TerrorismIsraeli planes destroy Sudanese arms factory suspected of producing chemical weapons for Hamas

Published 24 October 2012

Earlier this morning Israeli planes destroyed the Yarmouk arms factory in Khartoum, Sudan’s capital – 1,300 miles from Israel; in 1998 the plant was suspected of holding Iraqi chemical weapons which Saddam Hussein wanted to conceal from the UN inspectors; Sudan has become a major corridor of arms for Hamas, and Israel has conducted several military operations inside Sudan aiming to disrupt shipments of arms to Hamas; in April 2011 Israeli special forces, ferried by helicopters into Sudan, ambushed and killed two high-level Hamas officials who were on their way to Libya to finalize a deal, financed by Iran, to buy about 800 chemical munitions from anti-Qaddafi rebels who had taken over a couple of chemical weapons depots from the pro-Qaddafi forces

Sudan’s defense minister earlier today said that four Israeli military planes attacked and destroyed an arms factory in Khartoum, the capital, around midnight Sudan time. The distance from Israel to Kahrotum is 1,300 miles. The attack ignited a huge fire in the destroyed facility and neighboring buildings.

Sudan has been serving as major corridor for arms supplies to Hamas in the Gaza Strip. Some of the arms come from Iran and China, and others are being manufactured in Sudan itself. The arms are being loaded onto ships, which unload their cargo on the western coast of the Sinai Peninsula, where Bedouins, who are paid by Iran, ferry them north to the Gaza Strip.

Israel has conducted military operations in Sudan in the past, aimed to disrupt the weapons shipments to Hamas. In late January 2009, Israeli planes destroyed a military convoy, consisting of dozens of trucks, on its way to the coast. The attack killed 119 people. In February 2011 Israeli planes attacked and sank a Sudanese ship, carrying arms and military gear, as it left Port Sudan on its way to the Sinai. In April 2011 Israeli special forces, ferried by helicopters into Sudan, ambushed and killed two high-level Hamas officials who were on their way to Libya: anti-Qaddafi rebels had taken over a couple of chemical weapons depots from the pro-Qaddafi forces, and Iran paid rebel leaders millions of dollars for about 800 chemical munitions to be delivered to Hamas. The Hamas officials were on their way to Libya to finalize the deal, but their death scuttled the deal.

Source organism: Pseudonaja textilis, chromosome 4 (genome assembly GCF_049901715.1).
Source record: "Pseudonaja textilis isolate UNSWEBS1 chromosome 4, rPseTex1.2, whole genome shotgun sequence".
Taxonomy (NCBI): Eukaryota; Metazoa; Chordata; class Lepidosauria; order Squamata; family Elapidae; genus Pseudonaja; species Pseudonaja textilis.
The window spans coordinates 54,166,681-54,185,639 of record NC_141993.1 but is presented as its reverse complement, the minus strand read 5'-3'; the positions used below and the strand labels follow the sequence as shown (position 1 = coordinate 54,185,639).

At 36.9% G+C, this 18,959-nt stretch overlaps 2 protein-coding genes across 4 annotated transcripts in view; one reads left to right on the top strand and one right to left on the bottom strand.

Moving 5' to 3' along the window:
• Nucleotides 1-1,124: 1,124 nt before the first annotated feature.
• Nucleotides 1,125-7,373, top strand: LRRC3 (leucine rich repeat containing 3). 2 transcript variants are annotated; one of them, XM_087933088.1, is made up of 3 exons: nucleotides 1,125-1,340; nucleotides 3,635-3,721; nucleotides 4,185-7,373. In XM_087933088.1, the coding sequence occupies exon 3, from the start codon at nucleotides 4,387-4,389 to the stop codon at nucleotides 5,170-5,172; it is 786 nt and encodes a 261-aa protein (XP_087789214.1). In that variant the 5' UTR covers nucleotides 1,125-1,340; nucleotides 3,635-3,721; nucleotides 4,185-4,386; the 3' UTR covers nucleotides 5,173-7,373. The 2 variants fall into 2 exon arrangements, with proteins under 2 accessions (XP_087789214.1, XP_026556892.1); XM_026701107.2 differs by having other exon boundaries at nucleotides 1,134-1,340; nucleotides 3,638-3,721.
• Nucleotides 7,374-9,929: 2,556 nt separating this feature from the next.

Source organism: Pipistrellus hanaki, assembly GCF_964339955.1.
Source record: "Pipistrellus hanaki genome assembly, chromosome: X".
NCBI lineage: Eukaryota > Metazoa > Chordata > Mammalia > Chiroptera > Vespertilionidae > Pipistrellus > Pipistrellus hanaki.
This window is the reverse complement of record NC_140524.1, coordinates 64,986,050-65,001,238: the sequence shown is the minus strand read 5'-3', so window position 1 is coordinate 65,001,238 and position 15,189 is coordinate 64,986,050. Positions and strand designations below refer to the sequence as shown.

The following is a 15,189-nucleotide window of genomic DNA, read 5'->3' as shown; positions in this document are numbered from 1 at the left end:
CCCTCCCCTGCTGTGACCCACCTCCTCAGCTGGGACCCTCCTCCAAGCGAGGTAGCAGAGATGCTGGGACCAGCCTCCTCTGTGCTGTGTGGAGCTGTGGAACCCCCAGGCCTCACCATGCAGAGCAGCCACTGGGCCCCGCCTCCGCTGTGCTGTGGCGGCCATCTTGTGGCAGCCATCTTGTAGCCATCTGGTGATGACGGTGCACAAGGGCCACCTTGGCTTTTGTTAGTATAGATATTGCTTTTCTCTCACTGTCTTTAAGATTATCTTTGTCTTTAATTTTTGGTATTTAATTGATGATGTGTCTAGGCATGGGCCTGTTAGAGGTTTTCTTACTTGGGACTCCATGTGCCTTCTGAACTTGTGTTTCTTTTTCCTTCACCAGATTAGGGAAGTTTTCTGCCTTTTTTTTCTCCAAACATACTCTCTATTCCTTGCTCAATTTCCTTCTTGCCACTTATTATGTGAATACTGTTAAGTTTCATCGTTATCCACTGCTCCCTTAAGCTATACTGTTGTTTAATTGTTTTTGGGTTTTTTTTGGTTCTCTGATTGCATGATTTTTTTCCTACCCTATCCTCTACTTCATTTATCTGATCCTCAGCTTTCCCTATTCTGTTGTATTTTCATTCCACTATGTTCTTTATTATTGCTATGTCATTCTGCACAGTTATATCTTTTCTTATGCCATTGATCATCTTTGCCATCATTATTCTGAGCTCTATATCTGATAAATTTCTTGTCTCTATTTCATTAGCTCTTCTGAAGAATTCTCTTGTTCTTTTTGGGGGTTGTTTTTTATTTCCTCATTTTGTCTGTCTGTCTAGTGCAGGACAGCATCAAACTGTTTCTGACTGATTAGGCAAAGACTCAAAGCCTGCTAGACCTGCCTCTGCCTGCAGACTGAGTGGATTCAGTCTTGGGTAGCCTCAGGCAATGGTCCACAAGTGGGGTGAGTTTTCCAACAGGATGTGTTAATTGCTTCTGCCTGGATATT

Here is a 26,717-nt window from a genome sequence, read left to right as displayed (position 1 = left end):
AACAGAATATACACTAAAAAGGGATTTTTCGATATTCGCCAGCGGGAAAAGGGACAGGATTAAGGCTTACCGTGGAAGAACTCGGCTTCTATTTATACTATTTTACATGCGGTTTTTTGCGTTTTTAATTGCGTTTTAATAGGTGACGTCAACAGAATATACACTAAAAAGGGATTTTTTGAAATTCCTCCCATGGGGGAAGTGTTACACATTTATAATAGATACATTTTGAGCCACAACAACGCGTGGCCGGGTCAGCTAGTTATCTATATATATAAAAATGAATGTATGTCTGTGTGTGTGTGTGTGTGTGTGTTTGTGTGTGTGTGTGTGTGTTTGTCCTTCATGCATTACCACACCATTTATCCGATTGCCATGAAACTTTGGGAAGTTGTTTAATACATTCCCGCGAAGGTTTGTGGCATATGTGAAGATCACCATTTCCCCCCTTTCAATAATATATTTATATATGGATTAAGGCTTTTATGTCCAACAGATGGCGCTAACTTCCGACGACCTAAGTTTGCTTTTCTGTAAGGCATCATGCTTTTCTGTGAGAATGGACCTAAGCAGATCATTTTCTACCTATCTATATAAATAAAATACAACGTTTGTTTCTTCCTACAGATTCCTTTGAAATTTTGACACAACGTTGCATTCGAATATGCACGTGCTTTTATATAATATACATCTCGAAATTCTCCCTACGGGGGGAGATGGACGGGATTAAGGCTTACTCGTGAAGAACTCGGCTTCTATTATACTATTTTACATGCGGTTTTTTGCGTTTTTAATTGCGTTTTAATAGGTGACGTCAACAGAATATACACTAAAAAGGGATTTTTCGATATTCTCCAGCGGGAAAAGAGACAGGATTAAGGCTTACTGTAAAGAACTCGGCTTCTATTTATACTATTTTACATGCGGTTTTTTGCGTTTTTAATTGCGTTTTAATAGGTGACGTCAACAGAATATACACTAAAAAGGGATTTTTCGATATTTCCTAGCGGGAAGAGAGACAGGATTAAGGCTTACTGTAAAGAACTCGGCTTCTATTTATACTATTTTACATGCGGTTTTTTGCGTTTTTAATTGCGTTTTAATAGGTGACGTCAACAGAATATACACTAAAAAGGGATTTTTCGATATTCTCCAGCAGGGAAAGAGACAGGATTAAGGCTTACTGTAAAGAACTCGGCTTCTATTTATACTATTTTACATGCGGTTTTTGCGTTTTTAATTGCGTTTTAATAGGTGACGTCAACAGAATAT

Haaretz notes that on Wednesday, senior officials in Jerusalem refused to comment on Israel’s possible involvement in the incident.

Four military planes attacked the Yarmouk plant … We believe that Israel is behind it,” Information Minister Ahmed Belal Osman told reporters, adding that the planes had appeared to approach the site from the east.”

Sudan reserves the right to strike back at Israel,” he said, saying two citizens had been killed and that the plant had been partially destroyed.

Sudanese officials showed journalists a video from the site. A large crater could be seen next to two destroyed buildings and what appeared to be a rocket lying on the ground. Osman said an analysis of rocket debris and other material on the ground had shown that Israel was behind the attack.

Haaretz reports that the powerful explosion at the military factory shook Sudan’s capital before dawn Wednesday, sending detonating ammunition flying through the air and causing panic. News agencies report that thick black smoke covered the sky over the Yarmouk Military Industrial Complex in southern Khartoum. Sudan’s media reported that nearby buildings were damaged by the blast, their roofs blown off and their windows shattered.

Defense Minister Gen. Abdul Rahim Mohamed Hussein and senior officials visited the site of the explosion and held an emergency meeting with top army generals. The police sealed off the area surrounding the complex and halted traffic.

It appears that the attack on Yarmouk in Khartoum plant is not unrelated to the killing of the two Hamas operatives on their way to Libya. Haaretz notes that in 1998, Human Rights Watch published a report based on information from Sudanese opposition organizations which said that the Yarmouk plant was used to store chemical weapons for Iraq – weapons Saddam Hussein wanted to hide from the Un inspectors . Sudan denied the allegations at the time.

It was also in 1998 that the United States launched cruise missiles to bomb a Khartoum pharmaceutical factory which was suspected of links to al Qaeda. The attack followed the bombings of U.S. embassies in Kenya and Tanzania which killed 224 people.

Israel’s penchant for daring long-range operations has been noted in the past. We recall a speech the former Israeli prime minister Ehud Olmert gave on 26 March 2009 in an academic gathering in Herzlyia, outside Tel Aviv. He may have been referring to Israel’s covert campaign against Iran’s nuclear weapons infrastructure, or to the efforts to contain Iran’s influence in the Middle East by preventing it from arming its two regional agents, Hamas and Hezbollah. Perhaps he was referring to a more general Israeli strategy in its own war on terror.

He warned Israel’s adversaries that Israeli forces, in defending the country, were operating “near and far.”

We are operating in every area in which terrorist infrastructures can be struck. We are operating in locations near and far and attack in a way that strengthens and increases deterrence. It is true in the north and in the south … there is no point in elaborating. Everyone can use their imagination. Whoever needs to know, knows.

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